IPSE expressed its satisfaction with the CRSE Report which claims that in pure numbers, on average self-employed employee’s exhibit higher levels of life satisfaction than their full-time counterparts. In a grand sense of irony, the report was released on National Freelancers Day that had already announced it was focusing on self-employed individuals’ well-being.
Subjective assessments of different aspects of life were evaluated which resulted in the conclusion that self-employed people have a higher rate of satisfaction. This also marks the first time that a holistic view of satisfaction and well-being was examined i.e. looking at jobs, health, family life and leisure – leading to a thorough and insightful projection of what constitutes life satisfaction rather than relying solely on economic stability.
The report further calls on policymakers to take these factors into due consideration and to enact policies that address the diversity related to self-employment. Additionally, the report found that there’s a varying degree of life satisfaction among different self-employed groups. It also forwarded a number of recommendations intended to improve the well-being and life satisfaction of specific self-employed groups.
Some of these recommendations were:
Abolish the New Enterprise Allowance (NEA) or improve it’s extremely low uptake: Either offer accompanying training and mentoring, specifically confidence building measures for individuals that are self-employed due to a death of better opportunities.
Create a more appreciative culture where business failures are seen as part of entrepreneurial life: The stigma related to entrepreneurial failure must be eradicated. The best way to do that is to reform the bankruptcy regulation in order to create more room for good faith business failures.
Ensure better and faster access to mentoring: Specifically during periods when people are starting out or during a business crisis in order to curtail the amount of stress and elevate confidence at crucial moments. Job centers must be equipped to deal with mentoring requirements.
Improve access to skill-development resources: The treasury must elevate its efforts to make skills development more cost-effective by making tax allowances more accessible and granting-self-employed people access to training vouchers.
Improve long-term financial stability of self-employed: The DWP and pension providers need to inculcate financial products and information that may make saving for retirement easier for self-employed individuals. The “default” and “sidecar” model needs to be introduced that would create an accessible savings account.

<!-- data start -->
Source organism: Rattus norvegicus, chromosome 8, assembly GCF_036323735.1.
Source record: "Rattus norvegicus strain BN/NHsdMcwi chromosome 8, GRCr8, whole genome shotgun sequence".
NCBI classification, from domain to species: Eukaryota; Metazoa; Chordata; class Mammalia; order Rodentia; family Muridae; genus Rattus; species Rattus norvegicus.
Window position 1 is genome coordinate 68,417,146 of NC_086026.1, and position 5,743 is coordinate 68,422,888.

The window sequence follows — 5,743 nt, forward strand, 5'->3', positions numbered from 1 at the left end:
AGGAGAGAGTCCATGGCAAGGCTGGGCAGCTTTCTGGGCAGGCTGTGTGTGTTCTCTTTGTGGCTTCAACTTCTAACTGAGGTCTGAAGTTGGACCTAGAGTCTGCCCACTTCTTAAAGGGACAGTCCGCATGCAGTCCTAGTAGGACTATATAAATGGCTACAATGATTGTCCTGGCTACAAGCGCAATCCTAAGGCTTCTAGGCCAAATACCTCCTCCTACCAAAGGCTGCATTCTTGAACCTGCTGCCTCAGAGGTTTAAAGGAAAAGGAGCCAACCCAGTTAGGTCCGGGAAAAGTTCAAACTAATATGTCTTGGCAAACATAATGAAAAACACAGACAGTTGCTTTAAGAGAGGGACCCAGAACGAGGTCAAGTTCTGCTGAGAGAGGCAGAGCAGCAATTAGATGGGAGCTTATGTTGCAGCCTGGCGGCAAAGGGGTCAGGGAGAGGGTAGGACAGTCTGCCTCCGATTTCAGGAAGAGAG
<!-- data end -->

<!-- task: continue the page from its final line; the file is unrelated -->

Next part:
Create more co-working spaces: Efforts need to be increased in order to end the sense of isolation among self-employed individuals. It should also guarantee insurance, childcare and other business-related services. The government, co-operatives and other organizations need to work together to create more incentives.
Solutions to stress caused by irregular cash flow: Banking industry needs to introduce self-employed friendly banking services as well as other services that make funding and emergency credit initiatives easier to access.
Chris Bryce, Chief Executive of IPSE, commented: “This timely report shows why we at IPSE are working day-in, day-out to support self-employment and open it up to more people. Being your own boss, picking your own projects and choosing how and when you work can clearly improve wellbeing for millions of people across the UK.
“As this report shows though, it’s not a completely even picture. There are still some areas of self-employment where policymakers and business leaders need to do more to improve wellbeing. That’s what this year’s National Freelancers Day is all about, and we hope policymakers will take note of both the day and the recommendations in this excellent report to start making self-employment work for everyone.”
Martin Binder, Professor of Economics at Bard College Berlin and the report’s author, commented: “Looking only at income or job creation when it comes to the self-employed experience is too narrow and can be misleading. Putting the overall life satisfaction of the self-employed centre stage gives us a much more comprehensive picture of how they are doing – beyond just their income. What, after all, is the point in encouraging more self-employment if people just end up more anxious, stressed-out and miserable?”